From the 5 October, 1953 Life Magazine- Street Shapes.

'Black wool, white fur, a new style for cocktails that appeared simultaneously in the U.S. and Paris, can be worn on the street in late afternoon whereas traditional cocktail dresses cannot. Suit above has slim skirt, sleeveless top and short box jacket with white mink collars and cuffs. By Ben Zuckerman, $385.'

From the 9 February, 1953 Life Magazine- Loose Suits.

'Little boy suit has a shor box jacket fastened with big pearl buttons (Ben Zuckerman, $155). Shoulders are still slim, skirt length remains the same.'

From the 18 February 1952 Life Magazine- Spring Fashions.

'White wool fleece is a popular sport fabric now made into a dressy, fitted coat for spring streetwear (Ben Zuckerman, $310). It is worn with a small, veiled hat (John Fredericks $60) by Mrs Gene Skora, wife of a state department lawyer. Background is one of the National Gallery's garden court where different kinds of flowers bloom all year round a fountain from the park at Versailles.'

From Life Magazine, 11 October, 1954- 'Country and City'.

'Country tweeds, all in black and white, include a suit with a lining of bleached squirrel, Ben Zuckerman, $350.'

It is interesting to see how formally dressed the woman is compared to the man. 60 years ago, people did not dress casually in the manner they do today, and tweed was often seen as a 'sporty' material, rather than a formal one.

Thursday, 5 November 2009

A mid 1950's ad for a Ben Zuckerman coat. The coat has the New Look waist, and has what looks like a fur scarf, probably made from mink.

The coat was made from Anglo Fabrics, a mill owned by Paul and Leo Honig. Anglo Fabrics made very high quality material and were at the forefront of American cloth manufacturing. In 1998, after 52 years in business, the mill was closed, citing the inability to compete with oversea manufacturers.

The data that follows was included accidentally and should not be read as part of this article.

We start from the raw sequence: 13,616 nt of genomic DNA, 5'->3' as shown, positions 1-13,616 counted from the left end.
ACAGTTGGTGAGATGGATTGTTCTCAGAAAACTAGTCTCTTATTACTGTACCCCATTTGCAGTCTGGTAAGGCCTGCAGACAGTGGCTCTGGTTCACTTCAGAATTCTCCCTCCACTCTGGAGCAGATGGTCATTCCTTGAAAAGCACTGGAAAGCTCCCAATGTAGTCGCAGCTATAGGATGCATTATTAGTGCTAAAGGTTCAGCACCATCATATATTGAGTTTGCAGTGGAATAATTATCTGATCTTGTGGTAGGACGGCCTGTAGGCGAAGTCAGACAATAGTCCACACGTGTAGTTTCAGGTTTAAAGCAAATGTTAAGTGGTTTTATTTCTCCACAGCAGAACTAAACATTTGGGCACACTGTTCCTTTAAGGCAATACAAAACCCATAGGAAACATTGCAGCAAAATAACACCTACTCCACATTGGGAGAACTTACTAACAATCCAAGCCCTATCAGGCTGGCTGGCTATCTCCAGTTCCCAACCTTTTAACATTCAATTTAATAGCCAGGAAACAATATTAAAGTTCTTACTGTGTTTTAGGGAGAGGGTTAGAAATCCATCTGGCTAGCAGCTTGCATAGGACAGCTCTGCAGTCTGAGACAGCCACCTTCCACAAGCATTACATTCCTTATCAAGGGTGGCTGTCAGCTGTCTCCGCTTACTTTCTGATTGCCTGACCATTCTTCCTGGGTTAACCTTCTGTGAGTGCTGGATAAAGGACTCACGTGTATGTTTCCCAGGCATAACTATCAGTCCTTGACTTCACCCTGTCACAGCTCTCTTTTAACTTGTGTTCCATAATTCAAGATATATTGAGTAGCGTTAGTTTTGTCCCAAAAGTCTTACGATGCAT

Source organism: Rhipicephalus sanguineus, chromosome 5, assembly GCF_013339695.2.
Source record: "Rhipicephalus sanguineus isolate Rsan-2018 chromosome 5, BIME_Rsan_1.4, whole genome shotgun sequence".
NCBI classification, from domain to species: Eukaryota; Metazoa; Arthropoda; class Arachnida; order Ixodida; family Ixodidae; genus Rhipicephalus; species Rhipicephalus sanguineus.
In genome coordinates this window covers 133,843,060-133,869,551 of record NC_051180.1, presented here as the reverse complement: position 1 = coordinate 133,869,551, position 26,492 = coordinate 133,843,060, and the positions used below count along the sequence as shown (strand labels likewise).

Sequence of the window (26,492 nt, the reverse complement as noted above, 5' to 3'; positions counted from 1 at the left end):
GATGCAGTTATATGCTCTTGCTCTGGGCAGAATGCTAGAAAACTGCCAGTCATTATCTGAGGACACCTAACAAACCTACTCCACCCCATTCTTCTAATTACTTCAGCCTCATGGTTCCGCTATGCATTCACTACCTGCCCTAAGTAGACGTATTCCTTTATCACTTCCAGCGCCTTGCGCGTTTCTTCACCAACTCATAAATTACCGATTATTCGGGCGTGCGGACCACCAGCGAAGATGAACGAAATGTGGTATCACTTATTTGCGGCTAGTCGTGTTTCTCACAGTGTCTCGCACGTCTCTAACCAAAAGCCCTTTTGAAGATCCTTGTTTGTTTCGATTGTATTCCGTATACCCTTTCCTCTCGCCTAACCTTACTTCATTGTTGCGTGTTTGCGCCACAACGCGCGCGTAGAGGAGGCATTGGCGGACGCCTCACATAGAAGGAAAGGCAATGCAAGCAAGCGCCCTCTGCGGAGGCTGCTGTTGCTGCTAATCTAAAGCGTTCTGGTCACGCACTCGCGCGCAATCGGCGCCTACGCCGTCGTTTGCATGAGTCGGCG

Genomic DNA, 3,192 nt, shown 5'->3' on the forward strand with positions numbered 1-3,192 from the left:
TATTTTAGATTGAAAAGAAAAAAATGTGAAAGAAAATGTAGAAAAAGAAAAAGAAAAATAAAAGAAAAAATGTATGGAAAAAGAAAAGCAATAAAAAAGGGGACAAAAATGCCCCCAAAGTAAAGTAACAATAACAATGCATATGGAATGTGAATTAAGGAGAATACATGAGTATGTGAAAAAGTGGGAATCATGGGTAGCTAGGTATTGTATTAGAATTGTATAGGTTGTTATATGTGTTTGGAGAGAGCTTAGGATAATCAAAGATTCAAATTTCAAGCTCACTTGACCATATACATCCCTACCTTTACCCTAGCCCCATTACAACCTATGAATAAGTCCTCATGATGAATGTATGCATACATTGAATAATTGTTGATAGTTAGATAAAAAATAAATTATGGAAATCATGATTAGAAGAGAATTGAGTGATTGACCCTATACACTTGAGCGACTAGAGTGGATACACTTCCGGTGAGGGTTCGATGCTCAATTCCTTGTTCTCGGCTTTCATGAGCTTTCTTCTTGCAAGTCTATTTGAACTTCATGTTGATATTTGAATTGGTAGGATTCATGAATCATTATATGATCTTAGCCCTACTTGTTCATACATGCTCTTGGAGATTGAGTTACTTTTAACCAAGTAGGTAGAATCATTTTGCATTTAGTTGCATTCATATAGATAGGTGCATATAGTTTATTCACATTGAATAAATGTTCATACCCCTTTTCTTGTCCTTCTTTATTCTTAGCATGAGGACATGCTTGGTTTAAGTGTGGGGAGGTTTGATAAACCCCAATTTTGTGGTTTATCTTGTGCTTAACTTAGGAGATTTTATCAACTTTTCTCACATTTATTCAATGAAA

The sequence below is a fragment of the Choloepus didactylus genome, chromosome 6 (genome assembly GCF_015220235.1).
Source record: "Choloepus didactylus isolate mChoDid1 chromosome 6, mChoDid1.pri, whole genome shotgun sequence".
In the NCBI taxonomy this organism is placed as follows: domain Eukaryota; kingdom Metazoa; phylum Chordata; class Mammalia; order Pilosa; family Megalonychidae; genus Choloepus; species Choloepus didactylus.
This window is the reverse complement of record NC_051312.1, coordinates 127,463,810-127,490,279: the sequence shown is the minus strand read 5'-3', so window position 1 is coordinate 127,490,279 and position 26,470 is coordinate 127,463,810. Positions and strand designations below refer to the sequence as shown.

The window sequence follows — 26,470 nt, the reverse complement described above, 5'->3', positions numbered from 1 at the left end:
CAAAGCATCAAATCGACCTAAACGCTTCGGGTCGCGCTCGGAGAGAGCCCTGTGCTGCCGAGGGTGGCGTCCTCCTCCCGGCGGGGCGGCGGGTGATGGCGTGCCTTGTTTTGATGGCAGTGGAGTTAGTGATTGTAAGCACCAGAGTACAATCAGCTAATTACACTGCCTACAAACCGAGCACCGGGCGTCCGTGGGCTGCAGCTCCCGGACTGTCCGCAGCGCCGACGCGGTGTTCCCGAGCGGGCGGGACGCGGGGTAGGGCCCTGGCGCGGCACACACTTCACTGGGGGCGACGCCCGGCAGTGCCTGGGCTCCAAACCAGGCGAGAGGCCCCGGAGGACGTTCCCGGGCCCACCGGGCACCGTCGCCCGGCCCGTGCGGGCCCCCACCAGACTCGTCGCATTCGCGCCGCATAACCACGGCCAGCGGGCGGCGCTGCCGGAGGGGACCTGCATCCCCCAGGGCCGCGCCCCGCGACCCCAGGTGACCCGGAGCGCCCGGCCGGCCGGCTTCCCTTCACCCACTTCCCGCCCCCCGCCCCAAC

A mid 1950's ad for a Ben Zuckerman coat, featuring 3/4 length sleeves, a full skirt and half belt to nip the waist in.

The coat appears to be made of a boucle wool, and was probably black.

From the 1 September, 1954 Vogue- The American shirt suit: its gentle new look.

'Ease and casualness of a gentle new brand (and gentleness is the brand mark of the autumn collections): the shirt suit handled now with white doeskin gloves, a white satin bodice, a back-set cap of crushed white velvet. The look at dinner- smart, attractive, unforced: nothing high pressure about it. The Ben Zuckerman suit (its jacket satin-lined) in Forstmann wool doeskin, and the bodice, both, at Saks Fifth Avenue.'

Wednesday, 4 November 2009

Another new Zuckerman ensemble- this time featuring a dress in wool with a large waistband, a satin bodice and short sleeves. It also has a jacket with mink trim. Ben Zuckerman often used fur in his clothing, as most designers of that era did. 

The outfit also features a label from Miller & Rhoads, Richmond VA. Miller & Rhoads was a chain of department stores in Virginia and North Carolina. The flagship store was located in Richmond. Various changes of ownership occurred over the years, and the stores were all closed by 1990, a fate that was echoed across America as many other venerable department stores were shut around this time.

The flagship store, where this ensemble was purchased can be seen below:

Photos courtesy of gottagovintage1